A perfect ISS 10A mission, during which its seven-member crew conducted four EVAs, delivered a new Expedition 16 crewmember (FE-2 Dan Tani) and returned his predecessor (FE-2 Clay Anderson). It was the 120 th flight of a Space Shuttle and the 23 rd shuttle mission to visit the station. Welcome back, Discovery! Next up: STS-122/Atlantis on December 6 with the Columbus module - ESA's BIG day.
Before breakfast, CDR Whitson, FE-1 Malenchenko and FE-2 Tani started the day with the periodic session of the Russian biomedical routine assessments PZEh-MO-7/Calf Volume Measurement and PZEh-MO-8/Body Mass Measurement (second for CDR & FE-1, first for FE-2), using the IM mass measurement device which Yuri Malenchenko afterwards broke down for stowage. (Calf measurements (left leg only) are taken with the IZOG device, a custom-sewn fabric cuff that fits over the calf, using the knee and lower foot as fixed reference pints, to provide a rough index of deconditioning in zero-G and effectiveness of countermeasures. For determining body mass in zero-G, where things are weightless but not massless, the Russian IM ""scales"" measure the inertial forces that arise during the oscillatory motion of a mass driven by two helical metering springs with known spring constants. By measuring the time period of each oscillation of the unknown mass (the crewmember) and comparing it to the period of a known mass, the crewmember's mass is calculated by the computer and displayed.)
At ~2:30am EST, Yuri supported the ground's reactivation of the Elektron O 2 generator at 32 amps by monitoring the external temperature of its secondary purification unit (BD) for the first 10 minutes of operations to ensure that there was no overheating. (During nominal operations a gas analyzer is utilized to detect hydrogen (H 2) in the O 2 line (which could cause overheating) but is not included in the control algorithm until 10 minutes after Elektron startup.)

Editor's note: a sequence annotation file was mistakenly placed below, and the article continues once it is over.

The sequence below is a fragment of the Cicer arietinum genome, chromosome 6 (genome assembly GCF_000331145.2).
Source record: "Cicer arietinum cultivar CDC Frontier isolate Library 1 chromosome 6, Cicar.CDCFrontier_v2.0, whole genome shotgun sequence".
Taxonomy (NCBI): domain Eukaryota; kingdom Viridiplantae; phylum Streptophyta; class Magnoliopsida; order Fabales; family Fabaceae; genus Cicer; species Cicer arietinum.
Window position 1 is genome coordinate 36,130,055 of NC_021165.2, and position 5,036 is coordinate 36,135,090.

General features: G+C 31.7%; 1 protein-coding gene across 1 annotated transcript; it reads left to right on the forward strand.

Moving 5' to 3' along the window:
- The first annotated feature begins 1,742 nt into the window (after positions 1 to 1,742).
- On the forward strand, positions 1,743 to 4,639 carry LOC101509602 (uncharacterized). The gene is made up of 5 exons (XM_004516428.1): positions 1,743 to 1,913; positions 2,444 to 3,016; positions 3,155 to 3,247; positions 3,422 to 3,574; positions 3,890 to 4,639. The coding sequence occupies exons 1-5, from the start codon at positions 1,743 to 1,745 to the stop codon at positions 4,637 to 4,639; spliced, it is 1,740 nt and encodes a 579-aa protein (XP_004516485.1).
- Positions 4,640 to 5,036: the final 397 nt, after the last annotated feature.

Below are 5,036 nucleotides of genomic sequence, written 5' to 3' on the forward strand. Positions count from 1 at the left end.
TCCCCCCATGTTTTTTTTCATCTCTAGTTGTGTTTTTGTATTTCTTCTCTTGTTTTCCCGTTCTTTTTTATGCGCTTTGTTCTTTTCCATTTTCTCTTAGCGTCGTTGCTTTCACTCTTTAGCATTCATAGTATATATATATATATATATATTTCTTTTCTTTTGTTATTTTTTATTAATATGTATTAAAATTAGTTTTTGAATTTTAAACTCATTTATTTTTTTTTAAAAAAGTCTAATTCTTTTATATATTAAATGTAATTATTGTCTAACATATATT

After the EMCS (European Modular Cultivation System) facility was powered down by ground command, Dan Tani manually closed the EMCS gas valves (must be done within 24 hours following the remote powerdown).
Dan also retrieved nine -32 degC ICEPAC belts from stowage and placed them into the MELFI (Minus Eighty-Degree Laboratory Freezer for ISS) Dewar 3. (Tray A/Section 1 & 4; Tray B/Section 1 & 4; Tray C/Section 1, 2, 3 & 4; Tray D/Section 1.)
After the FE-2 had printed out the uplinked timeline/procedures for the EVA-5 by Whitson & Malenchenko on Friday (11/9), the crewmembers spent two hours reviewing the material, followed by a teleconference with ground personnel to discuss details. Afterwards, Peggy and Yuri checked out REBA (Rechargeable EMU Battery)-powered hardware in the Airlock and configured the EVA tools needed for the spacewalk.
(After the standard Campout in the A/L Thursday night, EVA-5 is scheduled to begin at approximately 6:00am EST. Expected to last about 6h 35m, its objectives are:
Stow SSPTS (Station-to-Shuttle Power Transfer System) Cable;
Stow PMA-2/Lab Umbilicals;
Remove Lab CETA (Crew & Equipment Translation Aid) Light;
Temp stow Node-2 Port & Starboard Tray Avionics;
Install Node-2 PDGF (Power & Data Grapple Fixture) Horseshoe Connectors & harness;